Submitted by George D’Iorio, Arbella principal brass instructor, 1976 – 1979
It was in the fall of 1975 when I learned that the two Salem drum corps – the Comets and the Rockettes – were looking for a brass instructor. Both corps had been inactive and the goal was to get them back on the field of competition for the 1976 season. At 20 years old, I had been an assistant instructor for several years for various drum corps up and down the New England coast from Pembroke, Mass. to Portland Maine. I had marched in drum corps for almost 10 years, so I was a ‘veteran’ brass player. My experience in teaching was lighter, but it included some arranging, and I had learned a great deal about leading a brass section from other instructors. This was my first chance to be a principal brass instructor, and I was excited about the opportunity. The fact that I happened to be attending Salem State, right down the street from the practice hall, would make this really convenient. I was very happy when they hired me, but I could never have predicted the journey ahead.
At the first Comets rehearsal I led there were less than a dozen brass players, and the skill level and the age of the kids were both quite low. The first Rockettes rehearsal had more players, but it was then that I learned that only a few of these kids had ever marched in competition. There were some older members but, as a group, they were far less skilled than any kids I had ever taught. This was going to be a much bigger challenge than I had anticipated. We started on the basics – brass technique, long tones, simple articulation exercises, and scales. Every week saw a little improvement, but how on earth were we going to get these units ready for competition? I remember being worried. This was not going to be easy.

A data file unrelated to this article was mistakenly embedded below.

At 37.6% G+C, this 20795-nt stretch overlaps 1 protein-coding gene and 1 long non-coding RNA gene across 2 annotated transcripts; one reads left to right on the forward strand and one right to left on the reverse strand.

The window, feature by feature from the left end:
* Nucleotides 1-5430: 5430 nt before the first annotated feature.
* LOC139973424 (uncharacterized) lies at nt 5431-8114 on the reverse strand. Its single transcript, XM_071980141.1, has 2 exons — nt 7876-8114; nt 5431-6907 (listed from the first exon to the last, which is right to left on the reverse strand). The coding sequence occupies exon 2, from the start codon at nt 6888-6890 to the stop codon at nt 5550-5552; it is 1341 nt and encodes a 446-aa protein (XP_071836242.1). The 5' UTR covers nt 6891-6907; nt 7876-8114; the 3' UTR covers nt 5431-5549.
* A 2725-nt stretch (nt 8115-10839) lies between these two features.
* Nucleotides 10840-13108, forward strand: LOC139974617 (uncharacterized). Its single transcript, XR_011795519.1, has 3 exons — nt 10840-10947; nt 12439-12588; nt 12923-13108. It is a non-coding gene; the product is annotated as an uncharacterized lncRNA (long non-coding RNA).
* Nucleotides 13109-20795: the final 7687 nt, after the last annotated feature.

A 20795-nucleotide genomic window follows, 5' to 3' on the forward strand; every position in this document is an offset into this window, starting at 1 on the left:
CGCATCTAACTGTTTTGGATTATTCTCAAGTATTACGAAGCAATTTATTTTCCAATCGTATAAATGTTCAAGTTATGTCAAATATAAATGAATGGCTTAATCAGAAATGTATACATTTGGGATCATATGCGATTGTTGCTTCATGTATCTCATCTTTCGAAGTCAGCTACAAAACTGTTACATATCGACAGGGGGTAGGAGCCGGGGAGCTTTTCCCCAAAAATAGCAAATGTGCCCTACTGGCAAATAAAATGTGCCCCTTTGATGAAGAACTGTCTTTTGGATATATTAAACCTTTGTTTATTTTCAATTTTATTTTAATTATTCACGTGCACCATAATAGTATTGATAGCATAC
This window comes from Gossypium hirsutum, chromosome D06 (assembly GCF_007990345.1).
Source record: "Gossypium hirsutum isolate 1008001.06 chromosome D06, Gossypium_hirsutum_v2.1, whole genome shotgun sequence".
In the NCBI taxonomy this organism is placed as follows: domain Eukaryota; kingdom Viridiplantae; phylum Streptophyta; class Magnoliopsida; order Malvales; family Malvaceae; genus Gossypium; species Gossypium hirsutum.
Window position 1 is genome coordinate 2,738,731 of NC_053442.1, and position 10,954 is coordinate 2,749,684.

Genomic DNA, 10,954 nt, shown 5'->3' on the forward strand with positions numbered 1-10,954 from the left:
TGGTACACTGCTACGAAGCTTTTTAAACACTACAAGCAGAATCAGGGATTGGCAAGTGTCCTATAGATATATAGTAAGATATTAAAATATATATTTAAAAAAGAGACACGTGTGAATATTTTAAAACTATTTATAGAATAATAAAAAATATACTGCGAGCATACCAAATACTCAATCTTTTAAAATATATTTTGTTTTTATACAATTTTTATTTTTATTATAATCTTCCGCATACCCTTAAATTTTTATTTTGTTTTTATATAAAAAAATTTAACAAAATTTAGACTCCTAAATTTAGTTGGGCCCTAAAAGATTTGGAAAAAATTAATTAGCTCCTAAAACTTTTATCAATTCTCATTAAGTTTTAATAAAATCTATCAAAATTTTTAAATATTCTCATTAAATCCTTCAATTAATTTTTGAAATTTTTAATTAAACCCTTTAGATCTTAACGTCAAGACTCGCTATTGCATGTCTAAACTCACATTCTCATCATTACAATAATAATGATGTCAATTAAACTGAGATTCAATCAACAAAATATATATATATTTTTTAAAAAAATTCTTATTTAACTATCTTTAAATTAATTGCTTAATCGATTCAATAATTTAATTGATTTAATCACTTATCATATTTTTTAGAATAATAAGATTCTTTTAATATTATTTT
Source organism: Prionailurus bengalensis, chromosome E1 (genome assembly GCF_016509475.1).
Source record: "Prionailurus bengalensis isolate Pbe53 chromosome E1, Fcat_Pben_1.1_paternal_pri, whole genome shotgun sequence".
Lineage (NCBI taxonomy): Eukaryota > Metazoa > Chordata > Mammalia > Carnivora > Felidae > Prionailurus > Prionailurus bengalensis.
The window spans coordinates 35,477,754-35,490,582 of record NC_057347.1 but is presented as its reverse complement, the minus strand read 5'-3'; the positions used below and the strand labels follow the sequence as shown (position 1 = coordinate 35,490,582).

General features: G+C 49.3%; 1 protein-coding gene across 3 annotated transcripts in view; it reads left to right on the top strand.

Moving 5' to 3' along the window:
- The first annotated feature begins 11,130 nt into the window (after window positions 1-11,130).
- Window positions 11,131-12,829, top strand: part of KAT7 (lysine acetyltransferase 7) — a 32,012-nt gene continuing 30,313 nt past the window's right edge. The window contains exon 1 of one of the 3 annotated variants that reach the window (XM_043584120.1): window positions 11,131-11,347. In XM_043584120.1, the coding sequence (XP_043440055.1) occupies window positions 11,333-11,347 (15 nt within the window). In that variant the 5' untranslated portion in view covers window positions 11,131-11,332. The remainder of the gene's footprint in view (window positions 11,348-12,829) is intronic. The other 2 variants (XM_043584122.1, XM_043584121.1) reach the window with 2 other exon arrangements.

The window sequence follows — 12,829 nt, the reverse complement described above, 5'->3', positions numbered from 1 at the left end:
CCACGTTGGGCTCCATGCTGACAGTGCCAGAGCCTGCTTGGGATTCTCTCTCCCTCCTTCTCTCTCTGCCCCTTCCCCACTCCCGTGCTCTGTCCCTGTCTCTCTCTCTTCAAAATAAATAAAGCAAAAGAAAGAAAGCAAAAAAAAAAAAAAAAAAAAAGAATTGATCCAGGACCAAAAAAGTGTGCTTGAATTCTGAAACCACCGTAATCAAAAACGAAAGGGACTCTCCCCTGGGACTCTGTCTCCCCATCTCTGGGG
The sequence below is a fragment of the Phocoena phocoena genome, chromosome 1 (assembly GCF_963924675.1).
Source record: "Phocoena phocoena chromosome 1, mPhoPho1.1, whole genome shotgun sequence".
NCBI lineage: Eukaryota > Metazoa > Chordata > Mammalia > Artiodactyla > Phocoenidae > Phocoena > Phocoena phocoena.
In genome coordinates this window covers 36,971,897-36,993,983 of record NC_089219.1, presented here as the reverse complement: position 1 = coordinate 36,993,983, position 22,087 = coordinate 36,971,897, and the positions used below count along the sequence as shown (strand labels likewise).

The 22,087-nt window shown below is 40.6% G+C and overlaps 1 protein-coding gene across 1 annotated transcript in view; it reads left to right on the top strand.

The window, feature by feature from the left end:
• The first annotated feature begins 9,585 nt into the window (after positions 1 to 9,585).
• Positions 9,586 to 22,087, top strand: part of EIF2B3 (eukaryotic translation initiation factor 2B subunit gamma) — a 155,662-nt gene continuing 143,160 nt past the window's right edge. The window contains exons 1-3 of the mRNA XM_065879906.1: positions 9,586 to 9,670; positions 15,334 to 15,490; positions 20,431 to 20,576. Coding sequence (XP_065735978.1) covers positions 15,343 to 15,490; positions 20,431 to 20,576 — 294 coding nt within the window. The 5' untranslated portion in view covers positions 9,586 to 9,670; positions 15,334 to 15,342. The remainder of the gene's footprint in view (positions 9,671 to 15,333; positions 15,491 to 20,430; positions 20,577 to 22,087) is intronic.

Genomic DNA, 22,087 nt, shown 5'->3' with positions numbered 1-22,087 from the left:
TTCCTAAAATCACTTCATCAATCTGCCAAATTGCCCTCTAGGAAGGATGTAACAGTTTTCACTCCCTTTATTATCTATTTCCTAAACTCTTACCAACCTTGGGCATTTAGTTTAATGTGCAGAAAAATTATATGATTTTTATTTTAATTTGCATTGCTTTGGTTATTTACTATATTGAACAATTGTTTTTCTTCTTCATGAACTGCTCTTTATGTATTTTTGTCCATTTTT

Unknown to me, there was controversy brewing at the Board of director level. Without much knowledge of specifics, it was obvious there was concern about our ability to field two competitive units. Eventually, the decision was made to merge the two corps and create a single unit. This offered the best chance of fielding a competitive corps in 1976. There was a great deal of consternation regarding this decision and a lot of unhappy people, including most of the instructional staff. While I was breathing a sigh of relief, the rest of the instructional staff resigned after the decision was announced. Now we had 1 corps, but there was only one person on the instructional staff – me!
About a week later, I happened to be studying in the Beverly public library and I bumped into Peter Furnari, who I had marched with in the Cardinals. I mentioned to him that the new Salem corps was looking for a percussion instructor. Although young, Peter was a talented percussionist and I knew he would be a great addition. He was interested, and within a week he was interviewed and brought ‘on board’. I convinced the corps to hire Jim Dennesen, a veteran baritone player and former drum major of the Cardinals, to assist me with the horn line. Not long after that we landed Marty Grant, an experienced drill instructor, to lead Marching & Maneuvering. He brought Sue Cawley in to teach the color guard and Greg Jacobsen as his assistant. Ina matter of weeks, we had formed an instructional staff comprised completely of Cardinal Alumni. The corps was to be named ‘Arbella’, after the ship that had brought the first settlers to Salem back in the 1600s. The corps was extremely young, with an average age of just under 11 years old. Our work was cut out for us with less than 6 months to get this ship afloat. On the bright side, we had a focused organization and eager kids who paid attention (most of the time), and a tremendous amount of support from the parents.